merica’s current election fiasco had
President Barak Obama worried. His
legacy was in shambles. Everything he
worked for was going to be dismantled by a
new Republican Trump administration. All
Barak would be remembered for now is the
color of his skin. Which wasn’t really a bad
thing, but for Barak, it just wasn’t enough.
So in one last act of defiance, in his one
last shot at a true legacy, in his one last act
as a president who surfs, President Barak
Obama became a surfer once
again and did something grand.
He created the biggest environ-
mentally protected area on the
face of the earth, more than half
a million square miles. And most
of it pristine Ocean. In the North-
western Hawaiian Islands lies the
Papahānaumokuākea Marine Na-
tional Monument. Two things: it is
incredibly hard to pronounce and
it is a long-term protection gam-
bit for a vast array of marine life
and areas of cultural significance.
Papahānaumokuākea was about
140,000 square miles, which was
still pretty damn good, consider-
ing that’s larger than every na-
tional park in the US combined.
But Barak Obama, perhaps so
he could sleep at night, really
stepped it up. He enlarged it by 582,578
square miles of land and sea. Twice the
size of Texas.
With a wink to surfer’s everywhere, The
President said “It is in the public interest
to preserve the marine environment”. And
he isn’t just paying lip service to the idea.
During his term as President, he’s cre-
ated nearly 30 other national monuments,
spanning North America.
According to Josh Earnest, White House
press secretary, Obama “would be happy
to sign into law a piece of legislation that
would have protected these waters, but
we didn’t see that kind of legislative activ-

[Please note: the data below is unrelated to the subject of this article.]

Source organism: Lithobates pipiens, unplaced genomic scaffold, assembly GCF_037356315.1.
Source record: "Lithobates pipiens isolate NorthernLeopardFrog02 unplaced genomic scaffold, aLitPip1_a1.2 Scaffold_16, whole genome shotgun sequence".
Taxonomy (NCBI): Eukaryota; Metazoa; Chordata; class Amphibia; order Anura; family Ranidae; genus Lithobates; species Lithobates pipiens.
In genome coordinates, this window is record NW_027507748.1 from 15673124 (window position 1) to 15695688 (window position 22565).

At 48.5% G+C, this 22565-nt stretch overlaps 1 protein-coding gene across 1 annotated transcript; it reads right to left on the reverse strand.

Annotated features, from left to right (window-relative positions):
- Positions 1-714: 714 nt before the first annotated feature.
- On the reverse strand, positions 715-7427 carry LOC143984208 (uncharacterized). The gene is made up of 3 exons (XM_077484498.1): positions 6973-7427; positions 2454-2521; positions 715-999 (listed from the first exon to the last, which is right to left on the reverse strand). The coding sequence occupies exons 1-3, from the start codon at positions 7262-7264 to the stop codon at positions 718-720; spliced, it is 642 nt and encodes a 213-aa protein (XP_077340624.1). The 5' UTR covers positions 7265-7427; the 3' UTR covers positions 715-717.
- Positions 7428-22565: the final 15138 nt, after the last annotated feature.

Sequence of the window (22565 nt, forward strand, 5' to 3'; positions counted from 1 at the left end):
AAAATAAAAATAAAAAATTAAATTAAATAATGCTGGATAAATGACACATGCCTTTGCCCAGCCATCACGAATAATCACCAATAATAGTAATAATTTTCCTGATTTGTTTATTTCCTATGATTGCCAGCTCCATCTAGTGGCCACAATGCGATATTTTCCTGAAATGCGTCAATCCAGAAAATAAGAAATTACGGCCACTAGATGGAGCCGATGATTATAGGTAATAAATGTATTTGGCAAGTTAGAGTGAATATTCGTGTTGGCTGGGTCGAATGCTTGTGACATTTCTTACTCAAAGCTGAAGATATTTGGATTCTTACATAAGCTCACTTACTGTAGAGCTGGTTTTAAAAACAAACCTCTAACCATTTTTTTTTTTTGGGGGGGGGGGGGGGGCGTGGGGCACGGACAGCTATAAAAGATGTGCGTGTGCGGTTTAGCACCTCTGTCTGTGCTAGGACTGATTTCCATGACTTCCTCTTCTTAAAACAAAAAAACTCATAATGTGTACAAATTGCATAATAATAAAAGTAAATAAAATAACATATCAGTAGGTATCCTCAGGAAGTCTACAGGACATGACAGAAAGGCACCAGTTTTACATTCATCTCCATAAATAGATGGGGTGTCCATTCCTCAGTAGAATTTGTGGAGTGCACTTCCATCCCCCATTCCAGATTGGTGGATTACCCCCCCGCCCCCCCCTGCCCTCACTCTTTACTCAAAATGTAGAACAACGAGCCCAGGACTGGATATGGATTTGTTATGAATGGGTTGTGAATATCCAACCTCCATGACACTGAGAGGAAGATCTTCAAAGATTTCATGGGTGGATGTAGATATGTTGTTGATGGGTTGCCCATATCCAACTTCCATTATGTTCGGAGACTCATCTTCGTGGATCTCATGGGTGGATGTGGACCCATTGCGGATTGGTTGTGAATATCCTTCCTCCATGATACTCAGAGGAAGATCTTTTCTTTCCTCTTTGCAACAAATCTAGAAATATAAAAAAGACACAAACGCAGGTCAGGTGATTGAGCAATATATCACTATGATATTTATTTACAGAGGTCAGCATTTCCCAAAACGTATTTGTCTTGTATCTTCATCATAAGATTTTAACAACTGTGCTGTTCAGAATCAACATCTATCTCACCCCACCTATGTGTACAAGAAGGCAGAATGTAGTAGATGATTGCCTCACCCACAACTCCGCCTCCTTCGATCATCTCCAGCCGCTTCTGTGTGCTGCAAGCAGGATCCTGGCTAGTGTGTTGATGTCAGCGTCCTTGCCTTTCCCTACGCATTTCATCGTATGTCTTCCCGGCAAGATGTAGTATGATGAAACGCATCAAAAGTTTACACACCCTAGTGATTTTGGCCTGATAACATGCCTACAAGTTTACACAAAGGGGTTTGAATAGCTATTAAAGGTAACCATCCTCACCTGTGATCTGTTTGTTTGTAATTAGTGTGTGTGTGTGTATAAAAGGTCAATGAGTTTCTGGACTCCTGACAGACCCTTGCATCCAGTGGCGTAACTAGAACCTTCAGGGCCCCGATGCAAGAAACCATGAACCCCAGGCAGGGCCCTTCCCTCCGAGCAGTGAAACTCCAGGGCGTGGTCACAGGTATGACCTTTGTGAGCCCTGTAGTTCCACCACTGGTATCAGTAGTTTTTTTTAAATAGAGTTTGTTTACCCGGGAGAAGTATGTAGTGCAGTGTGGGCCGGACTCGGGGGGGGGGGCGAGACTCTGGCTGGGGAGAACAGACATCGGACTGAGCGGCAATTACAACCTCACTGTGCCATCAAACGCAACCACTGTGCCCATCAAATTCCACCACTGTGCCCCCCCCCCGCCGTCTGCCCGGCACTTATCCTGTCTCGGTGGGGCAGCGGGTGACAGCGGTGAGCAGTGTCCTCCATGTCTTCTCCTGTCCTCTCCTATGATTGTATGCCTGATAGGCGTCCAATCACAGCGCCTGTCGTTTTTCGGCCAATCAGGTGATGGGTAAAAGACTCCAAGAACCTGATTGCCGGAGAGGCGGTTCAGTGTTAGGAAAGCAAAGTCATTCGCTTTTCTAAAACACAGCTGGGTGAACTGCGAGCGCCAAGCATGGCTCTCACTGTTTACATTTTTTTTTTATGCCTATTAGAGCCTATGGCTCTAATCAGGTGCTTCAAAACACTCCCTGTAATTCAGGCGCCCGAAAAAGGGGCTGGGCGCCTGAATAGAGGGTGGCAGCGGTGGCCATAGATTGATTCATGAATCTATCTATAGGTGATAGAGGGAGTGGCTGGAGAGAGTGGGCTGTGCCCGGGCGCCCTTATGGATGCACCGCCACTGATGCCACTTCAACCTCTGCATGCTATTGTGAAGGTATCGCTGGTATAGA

ity in this Congress, so the President made
more effective use of his executive author-
It’s for good reason, too: the Ocean keeps
us alive. We wouldn’t exist without it, so its
protection should be a top priority.
Sustainable fishing, stricter dumping rules,
should be the norm, not the exception. We
shouldn’t be shitting where we eat and in
a literal sense, we’re doing just that. “The
oceans are the untold story when it comes
to climate change, and we have to feel a
sense of urgency when it comes to pro-
tecting the ocean that sustains us,” Sen.
Brian Schatz (D-Hawaii) told the Washing-
The protected area increased 4 times in
size. So what, exactly, does the monument
protect itself from? In a nutshell, no one
can take anything from the area, at least
on a commercial venture. That means no
commercial fishing and no deep-sea min-
ing, including mineral extraction. Recrea-
tional fishing is still permitted, but a permit
is required, just like anywhere else.
Of course, like any story, there are two
sides. People who make their living on
fishing boats aren’t happy about the newly-
expanded protection area. Longline fisher-
men lobbied hard against it. “We move all
over the ocean, in the way the fish move,”
Jim Cook, co-owner of POP Fishing and
Marine, told The Washington Post. Ac-
cording to Cook, more than half of
federal waters are now closed to
Federal officials, though, estimate
that only about 5 percent of com-
mercial ventures will be affected,
since most of them catch upwards
of half their fish in international wa-
But it truly remains an area
that deserves protection. With-
in the new boundaries of the
Monument lies an extraordinary
amount of things worth protecting.
The world’s oldest living animal, for
example–a black coral somewhere
around 4,500-years-old. Accord-
ing to a researcher at the NOAA,
every one of 50 biological samples
taken on expeditions to the area
last year contained new species or species
that weren’t known to live on earth. “We’re
seeing a lot of life, a lot of new life and a lot
of very old life,” he said. “Things have not
been disturbed for a very long time.”
And now, thanks to Obama, it looks like
things will remain that way for generations
to come. For our surfing President, a lega-
cy fulfilled indeed.
How Papahānaumokuākea Marine National
Monu ent redeemed the President’s s rfing soul.
1 8 SURFTIME